Before the advent of mainstream online media, the mobilisation of activist movements was facilitated via word-of-mouth, with supporters of a cause rallying together in physical locations. Today, the landscape of activism looks very different.
Online platforms have flung open the channels of mass communication, bringing together far larger and more globally diverse groups of people in digital forums that cross borders and defy cultural and language barriers. The reach of activist movements has expanded exponentially, with digital being used as a tool to build globally connected communities.
We have seen this waking era on TikTok’s environmentally ‘woke’ subculture, represented by the hashtag: #ClimateAction, which has amassed over 887 million views and is associated with content and discussion around issues of environmental awareness and climate change. For eco-activists, another popular community is #GreenTok, which is used as a channel to promote greener, more responsible living.
In South Africa, conversations around greener living have materialised in different ways across different sectors. In the fashion space, for example, content creators are demonstrating exceptional levels of talent and ecologically-driven innovation. Creator, cardishoprite turns Shoprite plastic bags into fashion items. Creator, bhumehldiaries does the same with Woolworths shopping bags. This ecologically-conscious movement extends across beauty, food, dance and public speaking content, united by the same powerful message.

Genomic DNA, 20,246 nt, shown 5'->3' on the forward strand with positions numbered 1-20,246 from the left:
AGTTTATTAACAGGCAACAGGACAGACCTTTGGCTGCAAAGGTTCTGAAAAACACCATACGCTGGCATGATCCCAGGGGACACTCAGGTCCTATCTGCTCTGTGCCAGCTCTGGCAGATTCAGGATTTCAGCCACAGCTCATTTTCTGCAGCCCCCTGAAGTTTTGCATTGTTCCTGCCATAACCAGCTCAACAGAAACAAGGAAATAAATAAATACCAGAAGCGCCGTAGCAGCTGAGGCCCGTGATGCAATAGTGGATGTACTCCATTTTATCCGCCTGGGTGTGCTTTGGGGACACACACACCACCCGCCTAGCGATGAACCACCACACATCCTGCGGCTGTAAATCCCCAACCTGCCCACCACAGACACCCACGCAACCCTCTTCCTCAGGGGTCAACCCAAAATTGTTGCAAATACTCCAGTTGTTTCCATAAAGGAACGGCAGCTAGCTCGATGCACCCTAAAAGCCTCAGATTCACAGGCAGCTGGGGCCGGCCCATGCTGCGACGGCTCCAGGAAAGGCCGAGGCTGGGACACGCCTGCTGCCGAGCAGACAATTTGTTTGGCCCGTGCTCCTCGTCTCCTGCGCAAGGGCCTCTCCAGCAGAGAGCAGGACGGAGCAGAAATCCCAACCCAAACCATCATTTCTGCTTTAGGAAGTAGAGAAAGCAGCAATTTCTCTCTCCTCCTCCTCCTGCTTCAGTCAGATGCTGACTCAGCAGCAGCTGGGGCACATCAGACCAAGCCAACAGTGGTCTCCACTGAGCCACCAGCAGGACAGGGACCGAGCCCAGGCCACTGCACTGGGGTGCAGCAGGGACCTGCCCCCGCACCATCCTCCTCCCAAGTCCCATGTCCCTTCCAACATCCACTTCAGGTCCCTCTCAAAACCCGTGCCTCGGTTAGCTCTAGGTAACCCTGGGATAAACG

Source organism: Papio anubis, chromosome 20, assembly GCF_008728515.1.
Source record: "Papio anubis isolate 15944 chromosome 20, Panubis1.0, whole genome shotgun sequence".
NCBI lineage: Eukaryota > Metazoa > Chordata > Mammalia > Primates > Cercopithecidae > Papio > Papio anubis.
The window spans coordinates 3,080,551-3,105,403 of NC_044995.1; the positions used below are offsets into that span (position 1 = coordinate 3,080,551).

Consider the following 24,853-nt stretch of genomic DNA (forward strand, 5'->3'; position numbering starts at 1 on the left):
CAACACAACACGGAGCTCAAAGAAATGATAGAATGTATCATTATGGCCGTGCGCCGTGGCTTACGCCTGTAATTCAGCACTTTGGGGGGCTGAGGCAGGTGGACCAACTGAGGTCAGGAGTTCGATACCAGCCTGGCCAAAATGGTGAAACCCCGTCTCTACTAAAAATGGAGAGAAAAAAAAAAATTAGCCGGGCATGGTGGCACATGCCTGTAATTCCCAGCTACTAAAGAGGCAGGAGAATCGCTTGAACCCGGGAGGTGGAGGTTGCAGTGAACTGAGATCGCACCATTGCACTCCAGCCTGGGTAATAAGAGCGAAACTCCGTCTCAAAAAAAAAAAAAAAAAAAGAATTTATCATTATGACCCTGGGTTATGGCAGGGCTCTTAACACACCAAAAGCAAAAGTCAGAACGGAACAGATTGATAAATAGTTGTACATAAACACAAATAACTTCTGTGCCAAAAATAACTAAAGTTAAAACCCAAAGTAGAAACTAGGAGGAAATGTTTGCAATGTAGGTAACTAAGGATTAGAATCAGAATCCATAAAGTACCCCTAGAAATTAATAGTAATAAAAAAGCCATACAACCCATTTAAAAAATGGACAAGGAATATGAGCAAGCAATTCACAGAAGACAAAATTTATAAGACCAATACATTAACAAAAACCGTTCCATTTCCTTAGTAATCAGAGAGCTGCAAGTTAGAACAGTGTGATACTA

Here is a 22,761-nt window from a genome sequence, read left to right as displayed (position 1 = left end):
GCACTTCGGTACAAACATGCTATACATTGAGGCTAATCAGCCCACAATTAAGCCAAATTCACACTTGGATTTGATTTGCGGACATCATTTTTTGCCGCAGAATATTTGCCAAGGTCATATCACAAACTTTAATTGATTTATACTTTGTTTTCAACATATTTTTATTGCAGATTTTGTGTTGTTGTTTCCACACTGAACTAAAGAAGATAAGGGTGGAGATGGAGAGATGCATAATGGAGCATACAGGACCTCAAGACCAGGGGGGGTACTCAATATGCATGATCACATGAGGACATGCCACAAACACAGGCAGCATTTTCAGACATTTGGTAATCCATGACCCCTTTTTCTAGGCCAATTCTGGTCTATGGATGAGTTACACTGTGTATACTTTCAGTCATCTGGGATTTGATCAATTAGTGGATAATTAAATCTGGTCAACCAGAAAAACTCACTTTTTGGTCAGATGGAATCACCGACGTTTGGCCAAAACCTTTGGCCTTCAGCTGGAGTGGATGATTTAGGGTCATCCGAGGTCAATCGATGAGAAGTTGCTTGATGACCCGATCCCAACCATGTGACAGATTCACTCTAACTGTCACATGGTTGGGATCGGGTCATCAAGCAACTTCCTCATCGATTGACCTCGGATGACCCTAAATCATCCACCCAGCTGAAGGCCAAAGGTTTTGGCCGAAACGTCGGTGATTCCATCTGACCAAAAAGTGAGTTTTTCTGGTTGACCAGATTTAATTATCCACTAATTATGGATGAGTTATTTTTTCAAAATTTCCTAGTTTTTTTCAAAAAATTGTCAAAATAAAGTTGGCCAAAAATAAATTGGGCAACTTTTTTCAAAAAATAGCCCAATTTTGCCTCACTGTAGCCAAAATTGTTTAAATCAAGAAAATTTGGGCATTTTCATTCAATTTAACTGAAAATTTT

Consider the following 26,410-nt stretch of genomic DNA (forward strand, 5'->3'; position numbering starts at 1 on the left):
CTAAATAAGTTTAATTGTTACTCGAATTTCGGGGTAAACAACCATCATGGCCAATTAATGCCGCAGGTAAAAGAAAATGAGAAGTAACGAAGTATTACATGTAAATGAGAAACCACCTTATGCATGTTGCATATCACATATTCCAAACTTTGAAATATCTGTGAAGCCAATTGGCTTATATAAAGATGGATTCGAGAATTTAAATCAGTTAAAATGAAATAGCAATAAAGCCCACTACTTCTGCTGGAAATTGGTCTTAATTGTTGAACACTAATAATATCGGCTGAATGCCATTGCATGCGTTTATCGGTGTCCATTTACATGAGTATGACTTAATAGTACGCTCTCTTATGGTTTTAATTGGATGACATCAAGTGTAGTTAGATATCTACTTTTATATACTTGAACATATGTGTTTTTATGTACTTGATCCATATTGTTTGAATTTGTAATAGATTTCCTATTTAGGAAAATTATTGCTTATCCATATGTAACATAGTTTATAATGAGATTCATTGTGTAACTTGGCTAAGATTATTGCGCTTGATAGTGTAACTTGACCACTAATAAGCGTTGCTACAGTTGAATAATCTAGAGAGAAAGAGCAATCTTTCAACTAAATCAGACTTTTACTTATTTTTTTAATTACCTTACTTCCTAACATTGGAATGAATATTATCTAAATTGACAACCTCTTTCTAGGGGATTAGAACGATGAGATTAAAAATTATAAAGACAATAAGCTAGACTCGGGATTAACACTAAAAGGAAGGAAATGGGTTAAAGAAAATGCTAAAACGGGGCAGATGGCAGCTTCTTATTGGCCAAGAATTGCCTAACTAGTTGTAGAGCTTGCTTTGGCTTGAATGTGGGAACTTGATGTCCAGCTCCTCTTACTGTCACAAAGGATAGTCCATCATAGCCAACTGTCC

While the voices of academics and climate experts also resound throughout the digital space, the emerging generation of eco-activists on social media are just as compelling to engage with. Those who have taken up the mantle of sustainability are making a worthy contribution to the greater cause through conversation and education.
Their large followings online and the thought-provoking, entertaining nature of their content plays an instrumental role in influencing the ‘talkability’ of these issues and the lifestyle choices of their peers - a new era of edutainment. In turn, professionals, corporate and political leaders, lobbyists and more ‘conventional’ activists, now have a broader, more influential audience to speak to and collaborate with.
While we celebrate the emergence of eco-activists online, we do remain cognizant of the dangers of misinfomation and the spread thereof. As a platform, we work with third-party experts who bring credibility to the work that is done on our app. In 2021, we partnered with the International Fund for Animal Welfare (IFAW), Conservation International and the Kenyan Tourism Board to bring the Great Migration to the platform for millions of engaged users. The main aim of this informative digital event was to raise awareness around biodiversity conservation and inspire action in the area of wildlife protection – both are important sustainability objectives that contribute to the ‘bigger picture.’
It brings me great joy to witness the inclusion of African voices in conversations about the future wellbeing and preservation of the planet and its people. As a tech industry, we should collaboratively work together to continue to amplify these voices that represent the wider community that may not necessarily have a voice. With Africa being home to the second biggest population in the world, it is vital to include our people in the conversations that matter.
The writer is Interim Operations Lead at SSA TikTok